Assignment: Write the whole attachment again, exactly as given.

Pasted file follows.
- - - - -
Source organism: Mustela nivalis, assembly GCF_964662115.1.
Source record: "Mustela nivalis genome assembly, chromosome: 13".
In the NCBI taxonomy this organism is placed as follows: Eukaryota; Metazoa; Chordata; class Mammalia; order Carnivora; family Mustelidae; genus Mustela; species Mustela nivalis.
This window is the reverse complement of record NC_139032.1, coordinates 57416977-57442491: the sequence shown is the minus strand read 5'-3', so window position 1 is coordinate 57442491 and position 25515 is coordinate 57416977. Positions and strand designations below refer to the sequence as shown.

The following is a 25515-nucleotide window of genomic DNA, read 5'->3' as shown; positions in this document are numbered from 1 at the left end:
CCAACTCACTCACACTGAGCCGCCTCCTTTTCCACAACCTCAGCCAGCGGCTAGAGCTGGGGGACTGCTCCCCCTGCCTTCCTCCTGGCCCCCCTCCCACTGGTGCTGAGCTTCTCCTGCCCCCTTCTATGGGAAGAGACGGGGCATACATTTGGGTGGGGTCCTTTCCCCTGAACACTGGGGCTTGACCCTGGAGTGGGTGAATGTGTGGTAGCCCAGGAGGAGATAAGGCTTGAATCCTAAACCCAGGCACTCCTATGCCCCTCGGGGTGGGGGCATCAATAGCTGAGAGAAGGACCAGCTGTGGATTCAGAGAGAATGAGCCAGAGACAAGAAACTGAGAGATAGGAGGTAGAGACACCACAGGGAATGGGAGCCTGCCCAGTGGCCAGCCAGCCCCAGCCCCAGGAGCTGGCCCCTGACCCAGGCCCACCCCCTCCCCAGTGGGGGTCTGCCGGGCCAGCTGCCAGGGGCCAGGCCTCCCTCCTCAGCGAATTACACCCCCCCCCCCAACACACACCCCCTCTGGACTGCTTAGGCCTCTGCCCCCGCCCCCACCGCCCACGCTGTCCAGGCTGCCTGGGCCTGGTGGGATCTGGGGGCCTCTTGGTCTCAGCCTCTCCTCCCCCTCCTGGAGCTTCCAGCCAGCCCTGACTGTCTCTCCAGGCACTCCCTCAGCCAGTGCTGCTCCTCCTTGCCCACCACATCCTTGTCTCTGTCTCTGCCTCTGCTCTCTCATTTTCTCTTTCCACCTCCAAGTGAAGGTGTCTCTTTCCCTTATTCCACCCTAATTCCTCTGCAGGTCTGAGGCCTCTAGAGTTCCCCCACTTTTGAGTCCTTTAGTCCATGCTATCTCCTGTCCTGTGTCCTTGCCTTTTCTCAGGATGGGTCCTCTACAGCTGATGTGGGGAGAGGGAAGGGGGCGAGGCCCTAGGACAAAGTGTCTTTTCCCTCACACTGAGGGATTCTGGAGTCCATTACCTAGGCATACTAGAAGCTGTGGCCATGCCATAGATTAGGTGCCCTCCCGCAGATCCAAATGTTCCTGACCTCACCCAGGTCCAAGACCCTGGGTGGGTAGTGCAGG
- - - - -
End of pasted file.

Source organism: Mustela nivalis, assembly GCF_964662115.1.
Source record: "Mustela nivalis genome assembly, chromosome: 13".
In the NCBI taxonomy this organism is placed as follows: Eukaryota; Metazoa; Chordata; class Mammalia; order Carnivora; family Mustelidae; genus Mustela; species Mustela nivalis.
This window is the reverse complement of record NC_139032.1, coordinates 57416977-57442491: the sequence shown is the minus strand read 5'-3', so window position 1 is coordinate 57442491 and position 25515 is coordinate 57416977. Positions and strand designations below refer to the sequence as shown.

The following is a 25515-nucleotide window of genomic DNA, read 5'->3' as shown; positions in this document are numbered from 1 at the left end:
CCAACTCACTCACACTGAGCCGCCTCCTTTTCCACAACCTCAGCCAGCGGCTAGAGCTGGGGGACTGCTCCCCCTGCCTTCCTCCTGGCCCCCCTCCCACTGGTGCTGAGCTTCTCCTGCCCCCTTCTATGGGAAGAGACGGGGCATACATTTGGGTGGGGTCCTTTCCCCTGAACACTGGGGCTTGACCCTGGAGTGGGTGAATGTGTGGTAGCCCAGGAGGAGATAAGGCTTGAATCCTAAACCCAGGCACTCCTATGCCCCTCGGGGTGGGGGCATCAATAGCTGAGAGAAGGACCAGCTGTGGATTCAGAGAGAATGAGCCAGAGACAAGAAACTGAGAGATAGGAGGTAGAGACACCACAGGGAATGGGAGCCTGCCCAGTGGCCAGCCAGCCCCAGCCCCAGGAGCTGGCCCCTGACCCAGGCCCACCCCCTCCCCAGTGGGGGTCTGCCGGGCCAGCTGCCAGGGGCCAGGCCTCCCTCCTCAGCGAATTACACCCCCCCCCCCAACACACACCCCCTCTGGACTGCTTAGGCCTCTGCCCCCGCCCCCACCGCCCACGCTGTCCAGGCTGCCTGGGCCTGGTGGGATCTGGGGGCCTCTTGGTCTCAGCCTCTCCTCCCCCTCCTGGAGCTTCCAGCCAGCCCTGACTGTCTCTCCAGGCACTCCCTCAGCCAGTGCTGCTCCTCCTTGCCCACCACATCCTTGTCTCTGTCTCTGCCTCTGCTCTCTCATTTTCTCTTTCCACCTCCAAGTGAAGGTGTCTCTTTCCCTTATTCCACCCTAATTCCTCTGCAGGTCTGAGGCCTCTAGAGTTCCCCCACTTTTGAGTCCTTTAGTCCATGCTATCTCCTGTCCTGTGTCCTTGCCTTTTCTCAGGATGGGTCCTCTACAGCTGATGTGGGGAGAGGGAAGGGGGCGAGGCCCTAGGACAAAGTGTCTTTTCCCTCACACTGAGGGATTCTGGAGTCCATTACCTAGGCATACTAGAAGCTGTGGCCATGCCATAGATTAGGTGCCCTCCCGCAGATCCAAATGTTCCTGACCTCACCCAGGTCCAAGACCCTGGGTGGGTAGTGCAGG